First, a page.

• The widest audience in 40 years for a Robert Newton soundalike was the recurring character on Laugh-In played by Arte Johnson. "Arr-rrh . . ." was many times all he said (with a leer and a squint, of course). (TB)
  • An episode of "Miami Vice" included a Robert Newton impression. I don't recall the episode title, but rich yacht club kids were ripping off drug-runner boats at sea. One character carried a pair of MAC-10 submachine guns in shoulder holsters. He used Newton's English Pirate Brogue when he boarded the drug boats at gunpoint. (FB)
  • In the comic series Blackadder 2, in episode "Potato," actor Tom Baker clearly imitates Newton as the redbeard Captain Rum. (Venie)
  • A Monty Python's Flying Circus sketch features a rugby match between teams called the Bournemouth Gynecologists and the Watford Long John Silver Impersonators. The Gynecologists easily beat the Impersonators, who lean immobile on their crutches, snarling "Arrr, Jim lad ..." in Newtonian tones.
  • Facebook's interface is now available in "English (Pirate)" featuring an endless supply of gratuitous "arr"s and lots of pirate jargon. (To change your preferred language, scroll to the very bottom of the Facebook page and click the language link in the far left corner next to the "Facebook ©" notice, or choose "Language"—"Tongue" in Pirate English—under "Settings"—a.k.a. "Adjust ye riggings.") Be forewarned, the interface will prove a challenge for those who are not well-versed in nautical-speak and the 18th-century English of Stevenson's Treasure Island so study up, me hearties!
  • September 19, Talk Like a Pirate Day, is now an international holiday! Here's a video of musician/filker Michael "Moonwulf" Longcor's tribute to the true inspiration for the occasion:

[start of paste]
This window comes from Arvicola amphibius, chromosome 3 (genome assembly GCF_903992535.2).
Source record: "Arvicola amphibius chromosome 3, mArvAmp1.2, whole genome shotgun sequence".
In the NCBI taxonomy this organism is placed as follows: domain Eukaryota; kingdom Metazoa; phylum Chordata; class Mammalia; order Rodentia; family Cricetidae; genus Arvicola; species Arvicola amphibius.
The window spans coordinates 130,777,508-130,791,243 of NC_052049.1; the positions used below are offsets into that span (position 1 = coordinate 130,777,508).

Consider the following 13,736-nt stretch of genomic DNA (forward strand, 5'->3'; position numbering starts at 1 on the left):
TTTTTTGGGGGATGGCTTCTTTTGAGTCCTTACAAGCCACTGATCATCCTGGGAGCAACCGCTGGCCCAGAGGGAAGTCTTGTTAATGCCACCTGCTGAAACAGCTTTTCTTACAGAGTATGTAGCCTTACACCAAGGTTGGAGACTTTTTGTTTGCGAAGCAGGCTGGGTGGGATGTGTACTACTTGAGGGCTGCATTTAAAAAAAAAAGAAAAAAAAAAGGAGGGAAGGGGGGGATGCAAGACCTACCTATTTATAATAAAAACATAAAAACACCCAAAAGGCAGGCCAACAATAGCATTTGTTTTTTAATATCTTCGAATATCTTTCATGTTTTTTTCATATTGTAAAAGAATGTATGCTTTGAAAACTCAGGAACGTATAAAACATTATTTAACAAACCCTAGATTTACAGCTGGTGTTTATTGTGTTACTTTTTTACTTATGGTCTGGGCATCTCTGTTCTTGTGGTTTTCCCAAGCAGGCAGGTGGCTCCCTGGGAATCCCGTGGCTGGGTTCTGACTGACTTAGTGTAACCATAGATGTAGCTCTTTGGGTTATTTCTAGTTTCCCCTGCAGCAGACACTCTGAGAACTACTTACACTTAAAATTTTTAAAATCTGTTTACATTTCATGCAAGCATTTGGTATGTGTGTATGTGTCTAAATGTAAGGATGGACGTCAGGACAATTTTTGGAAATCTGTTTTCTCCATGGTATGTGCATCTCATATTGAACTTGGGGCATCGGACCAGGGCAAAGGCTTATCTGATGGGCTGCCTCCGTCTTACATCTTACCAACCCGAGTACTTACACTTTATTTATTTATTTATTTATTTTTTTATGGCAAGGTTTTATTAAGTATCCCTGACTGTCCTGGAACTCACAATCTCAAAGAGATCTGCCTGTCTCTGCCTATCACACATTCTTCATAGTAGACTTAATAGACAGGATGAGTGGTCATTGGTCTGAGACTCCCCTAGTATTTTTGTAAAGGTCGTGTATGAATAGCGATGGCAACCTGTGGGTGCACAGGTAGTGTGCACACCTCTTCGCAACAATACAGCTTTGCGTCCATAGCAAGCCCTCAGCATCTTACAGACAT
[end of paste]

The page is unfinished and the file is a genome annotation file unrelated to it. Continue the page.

recorded at Capricon 28 by Leane Verhulst, February 2008


A Cultural Icon


Book cover: Pirates! Raiders of the High Seas by Christopher Maynard Illustration: "Blackbeard's appearance and the stories told about him made everyone fear him."

Illustrations from two children's books: Robert Newton's name is mentioned nowhere in either book; he simply is Blackbeard!

Left: Cover of Pirates! Raiders of the High Seas by Christopher Maynard, New York: DK Publishing, Inc., 1998. Photo courtesy Ronald Grant Archive.

Right: From Pirates by Karen McWilliams, New York: Franklin Watts, 1989. Photo courtesy of Aerial Photography Services--no artist credit given for painting.

Postcard:  "Getting some Ahrrr and Ahrrr in the Florida Keys"
A genuine Florida postcard (GKC)
1977 tour programme for Emerson Lake & Palmer "Works"
In 1977 the progressive-rock band Emerson Lake & Palmer released the album Works Volume 1 featuring an epic song titled "Pirates." Their 1977 tour programme featured this two-page painting to accompany the lyrics to "Pirates." (Click image to see larger version.) (EJ)

If you know of a Robert Newton impression that should be listed here but isn't, please e-mail me so I can add it to the list (and give you credit). A big "Arr, thank 'e kindly, matey" to the following contributors (whose initials follow their contributions above): Steve Bingen, Frank Brayman, Tom Bright, Glenn K. Call, Mike Emmer, Louise Hansen, Erling Jacobsen, Philip Leibfried, Priscilla Moreno, Kim Newton, Erin O'Neil, John Pickens, Richard, Venie, Leane Verhulst.